Summer Paddling? A Piece of Kayak
My kayak is glowering at me.
I’m looking at it right now. It’s sitting bellyupside-down on two sawhorses in my backyard. I can tell it’s not happy. Three point seven metres of fibreglass frowning in permanent rebuke like a resentful spouse.
Why don’t you take me out? We never do anything together anymore. What about my needs?
It’s true I have been a neglectful partner. Here we are in the nuclear centre of a splendid Canadian summer when our waters are at their warmest, our air temperatures the balmiest, and I have yet to hump my kayak down to the shore and dip a paddle in the briny.
Just between the two of us: I don’t like kayaks all that much.
It’s my legs and hips that give me grief in a kayak. Trying to manipulate my body into and out of that miniscule cockpit is like trying to cram an arthritic tarantula into a shot glass.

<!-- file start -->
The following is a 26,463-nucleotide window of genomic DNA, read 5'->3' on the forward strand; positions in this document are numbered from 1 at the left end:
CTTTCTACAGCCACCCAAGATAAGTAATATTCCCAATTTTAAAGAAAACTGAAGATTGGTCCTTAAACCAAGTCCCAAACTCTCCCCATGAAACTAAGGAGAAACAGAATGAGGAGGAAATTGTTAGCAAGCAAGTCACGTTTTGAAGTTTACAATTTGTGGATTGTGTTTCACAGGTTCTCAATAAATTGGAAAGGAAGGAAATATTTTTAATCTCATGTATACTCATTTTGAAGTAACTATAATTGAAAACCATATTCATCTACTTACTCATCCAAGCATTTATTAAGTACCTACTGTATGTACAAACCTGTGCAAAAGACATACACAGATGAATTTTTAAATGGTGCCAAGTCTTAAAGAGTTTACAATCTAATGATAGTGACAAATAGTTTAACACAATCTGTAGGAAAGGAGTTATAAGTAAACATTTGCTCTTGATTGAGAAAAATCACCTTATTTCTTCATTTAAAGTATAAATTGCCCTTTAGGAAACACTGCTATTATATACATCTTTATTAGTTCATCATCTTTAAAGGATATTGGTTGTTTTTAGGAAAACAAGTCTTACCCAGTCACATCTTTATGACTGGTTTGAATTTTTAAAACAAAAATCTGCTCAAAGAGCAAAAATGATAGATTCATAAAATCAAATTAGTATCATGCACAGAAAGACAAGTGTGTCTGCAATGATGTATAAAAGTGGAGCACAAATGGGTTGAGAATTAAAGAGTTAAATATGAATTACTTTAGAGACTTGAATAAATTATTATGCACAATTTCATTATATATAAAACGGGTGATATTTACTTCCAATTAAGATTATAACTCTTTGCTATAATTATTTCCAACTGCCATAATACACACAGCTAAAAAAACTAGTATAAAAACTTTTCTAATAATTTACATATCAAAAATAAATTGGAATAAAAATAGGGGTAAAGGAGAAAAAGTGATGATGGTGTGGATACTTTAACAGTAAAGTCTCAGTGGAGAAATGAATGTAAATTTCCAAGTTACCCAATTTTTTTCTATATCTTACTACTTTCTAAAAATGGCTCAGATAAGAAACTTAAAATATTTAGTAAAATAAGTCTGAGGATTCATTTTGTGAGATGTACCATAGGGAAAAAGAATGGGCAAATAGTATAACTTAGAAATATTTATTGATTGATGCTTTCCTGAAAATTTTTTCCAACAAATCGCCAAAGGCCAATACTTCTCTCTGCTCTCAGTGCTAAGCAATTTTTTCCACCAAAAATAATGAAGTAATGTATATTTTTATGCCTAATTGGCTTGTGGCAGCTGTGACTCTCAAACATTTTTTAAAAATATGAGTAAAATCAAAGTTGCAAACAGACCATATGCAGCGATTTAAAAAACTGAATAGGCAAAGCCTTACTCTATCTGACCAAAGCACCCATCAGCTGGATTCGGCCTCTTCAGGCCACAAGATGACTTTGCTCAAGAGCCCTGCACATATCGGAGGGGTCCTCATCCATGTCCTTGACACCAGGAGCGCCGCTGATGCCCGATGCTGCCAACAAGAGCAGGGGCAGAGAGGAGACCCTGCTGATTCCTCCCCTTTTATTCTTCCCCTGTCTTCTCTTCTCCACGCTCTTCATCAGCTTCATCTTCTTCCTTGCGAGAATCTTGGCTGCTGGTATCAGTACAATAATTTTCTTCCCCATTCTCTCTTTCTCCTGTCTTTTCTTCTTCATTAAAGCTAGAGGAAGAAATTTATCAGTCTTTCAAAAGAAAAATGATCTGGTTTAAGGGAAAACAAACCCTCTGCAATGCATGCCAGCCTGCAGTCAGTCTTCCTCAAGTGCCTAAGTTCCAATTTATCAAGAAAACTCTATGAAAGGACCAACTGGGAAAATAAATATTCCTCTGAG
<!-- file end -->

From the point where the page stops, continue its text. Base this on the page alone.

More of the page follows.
And trying to do it while the kayak is slithering around in the water?
That’s a Charlie Chaplin movie.
The problem, of course, is mine, not the kayak’s. For the young and the dexterous, the kayak is the quarter horse of the sea – a marvellous craft that’s more than proved itself over thousands of years – and not just among Inuit hunters in Canada’s North. Boats made of
animal hides stretched over frames of wood or bone have a prehistoric pedigree that reaches from Siberia to India’s Bay of Bengal. They were used by tribes in Mongolia and Ethiopia; in Greenland and in Galway Bay.
The cured-hide exterior has given way to canvas, nylon, Kevlar and various plastic compounds, but the original animal-skin covering lives on among purists.
And, of course, in legend, like the one about the three explorers – a Frenchman, an Englishman and a Newfoundlander – captured by a fierce tribe in the Borneo jungle.
They learn that they are to be ceremonially sacrificed and their skins used to build a kayak. Out of respect, they would be allowed to choose their means of death.